Robertson signed for Liverpool for £8m, a fee which is already beginning to look a massive bargain, ahead of the 2017/18 season. Although it took him a while to cement a place in Jurgen Klopp’s team, he has subsequently established himself as the Reds’ first-choice left back. A player who has a great left foot, Robertson is the perfect modern full back, able to attack and defend effectively. His ability to hurt the opposition are complemented by his tackling ability, and he is rarely caught out of position at the back. His crossing is a particular highlight of the Scot’s offensive game. Robertson also became the first Liverpool player to score for Scotland since Kenny Dalglish in 1984, when he netted against Lithuania in September 2017. Scotland fans are every bit as excited about the former Celtic youth player as Liverpool supporters are. In years to come, that £8m fee could look like very good business indeed, given the huge amounts of cash that are spent on very average players in the current era.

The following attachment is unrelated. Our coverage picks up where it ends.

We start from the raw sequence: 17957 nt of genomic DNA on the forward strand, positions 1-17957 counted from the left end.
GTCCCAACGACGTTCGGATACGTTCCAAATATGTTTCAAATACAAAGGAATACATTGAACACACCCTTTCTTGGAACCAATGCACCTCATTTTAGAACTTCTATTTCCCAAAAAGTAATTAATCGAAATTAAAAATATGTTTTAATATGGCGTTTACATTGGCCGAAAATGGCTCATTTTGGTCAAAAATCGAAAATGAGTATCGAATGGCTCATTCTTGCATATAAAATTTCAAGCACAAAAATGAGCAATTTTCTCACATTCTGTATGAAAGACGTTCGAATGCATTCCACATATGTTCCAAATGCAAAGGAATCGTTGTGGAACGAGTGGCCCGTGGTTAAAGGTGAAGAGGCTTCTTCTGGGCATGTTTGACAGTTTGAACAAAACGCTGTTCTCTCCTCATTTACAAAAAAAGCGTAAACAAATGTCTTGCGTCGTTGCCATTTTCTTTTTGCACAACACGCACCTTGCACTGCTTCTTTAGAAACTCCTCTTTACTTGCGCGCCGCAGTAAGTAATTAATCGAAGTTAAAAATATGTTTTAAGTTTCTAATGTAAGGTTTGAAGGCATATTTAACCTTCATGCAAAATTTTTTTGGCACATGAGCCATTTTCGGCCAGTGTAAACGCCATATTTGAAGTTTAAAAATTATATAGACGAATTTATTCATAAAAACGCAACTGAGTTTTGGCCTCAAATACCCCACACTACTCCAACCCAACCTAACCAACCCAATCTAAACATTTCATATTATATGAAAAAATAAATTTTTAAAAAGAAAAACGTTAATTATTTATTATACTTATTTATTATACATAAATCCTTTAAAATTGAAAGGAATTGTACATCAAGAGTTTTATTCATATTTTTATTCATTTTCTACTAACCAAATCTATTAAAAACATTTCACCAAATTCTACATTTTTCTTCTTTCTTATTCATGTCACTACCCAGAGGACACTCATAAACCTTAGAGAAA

Given his reputation as one of the English Premier League’s greatest ever players, it can be hard sometimes to remember that Eric Cantona was regarded as a bit of misfit at various times during his career. Having helped Leeds to win the last First Division title in 1992, the Frenchman’s transfer to Manchester United for just £1.2m in December 1992 looked a little strange at the time. The move came about because of an inquiry by Leeds about the possible availability for transfer of the Red Devils’ Irish full back Denis Irwin. Irwin was not for sale, but Man Utd still signed Cantona. The enigmatic and often controversial French star became a true United legend, playing 143 games and scoring 64 goals before his retirement from football in 1997, at the age of just 31. His manager at Old Trafford, Sir Alex Ferguson, once said of the forward: “He [Cantona] illuminated Old Trafford. The place was a frenzy every time he touched the ball.” In his first season at the club, Cantona helped Man Utd to the first Premier League title, which they won by 10 points. That was just a sign of things to come, and they would win the league in 1994, 1996 and 1997 too. They would win the FA Cup in 1994 and 1996. Although he would also kick a racist fan in the head at Crystal Palace, and receive a lengthy ban for it, in 1995, highlighting his propensity for controversy, he has to be considered one of the Premier League era’s truly great players. Anyone who remembers the charismatic Frenchman’s strike against Sunderland in 1996, and the iconic arms aloft celebration that followed, would surely agree.